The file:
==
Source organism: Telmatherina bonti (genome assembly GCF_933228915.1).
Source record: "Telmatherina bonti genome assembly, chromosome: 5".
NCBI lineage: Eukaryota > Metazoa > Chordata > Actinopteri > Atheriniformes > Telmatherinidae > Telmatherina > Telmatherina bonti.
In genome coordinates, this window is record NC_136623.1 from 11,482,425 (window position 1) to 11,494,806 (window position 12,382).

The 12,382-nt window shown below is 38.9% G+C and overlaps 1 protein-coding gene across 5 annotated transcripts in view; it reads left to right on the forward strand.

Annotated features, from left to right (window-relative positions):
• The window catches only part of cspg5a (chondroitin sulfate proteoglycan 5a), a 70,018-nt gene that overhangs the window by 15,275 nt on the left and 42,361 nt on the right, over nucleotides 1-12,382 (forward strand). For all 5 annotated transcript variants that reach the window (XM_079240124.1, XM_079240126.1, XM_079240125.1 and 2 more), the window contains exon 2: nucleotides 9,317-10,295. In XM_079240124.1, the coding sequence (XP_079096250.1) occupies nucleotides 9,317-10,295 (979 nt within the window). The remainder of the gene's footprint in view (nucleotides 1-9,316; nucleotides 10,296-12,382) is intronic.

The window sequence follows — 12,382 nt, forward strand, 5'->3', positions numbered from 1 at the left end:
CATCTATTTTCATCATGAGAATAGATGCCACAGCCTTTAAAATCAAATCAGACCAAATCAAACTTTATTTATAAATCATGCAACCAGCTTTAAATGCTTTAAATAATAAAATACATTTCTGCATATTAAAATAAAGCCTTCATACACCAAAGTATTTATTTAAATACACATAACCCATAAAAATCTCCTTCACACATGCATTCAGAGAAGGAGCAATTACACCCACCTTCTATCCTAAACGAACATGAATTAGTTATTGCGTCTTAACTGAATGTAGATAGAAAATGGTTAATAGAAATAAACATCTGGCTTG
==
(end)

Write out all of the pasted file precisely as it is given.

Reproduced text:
Source organism: Telmatherina bonti (genome assembly GCF_933228915.1).
Source record: "Telmatherina bonti genome assembly, chromosome: 5".
NCBI lineage: Eukaryota > Metazoa > Chordata > Actinopteri > Atheriniformes > Telmatherinidae > Telmatherina > Telmatherina bonti.
In genome coordinates, this window is record NC_136623.1 from 11,482,425 (window position 1) to 11,494,806 (window position 12,382).

The 12,382-nt window shown below is 38.9% G+C and overlaps 1 protein-coding gene across 5 annotated transcripts in view; it reads left to right on the forward strand.

Annotated features, from left to right (window-relative positions):
• The window catches only part of cspg5a (chondroitin sulfate proteoglycan 5a), a 70,018-nt gene that overhangs the window by 15,275 nt on the left and 42,361 nt on the right, over nucleotides 1-12,382 (forward strand). For all 5 annotated transcript variants that reach the window (XM_079240124.1, XM_079240126.1, XM_079240125.1 and 2 more), the window contains exon 2: nucleotides 9,317-10,295. In XM_079240124.1, the coding sequence (XP_079096250.1) occupies nucleotides 9,317-10,295 (979 nt within the window). The remainder of the gene's footprint in view (nucleotides 1-9,316; nucleotides 10,296-12,382) is intronic.

The window sequence follows — 12,382 nt, forward strand, 5'->3', positions numbered from 1 at the left end:
CATCTATTTTCATCATGAGAATAGATGCCACAGCCTTTAAAATCAAATCAGACCAAATCAAACTTTATTTATAAATCATGCAACCAGCTTTAAATGCTTTAAATAATAAAATACATTTCTGCATATTAAAATAAAGCCTTCATACACCAAAGTATTTATTTAAATACACATAACCCATAAAAATCTCCTTCACACATGCATTCAGAGAAGGAGCAATTACACCCACCTTCTATCCTAAACGAACATGAATTAGTTATTGCGTCTTAACTGAATGTAGATAGAAAATGGTTAATAGAAATAAACATCTGGCTTG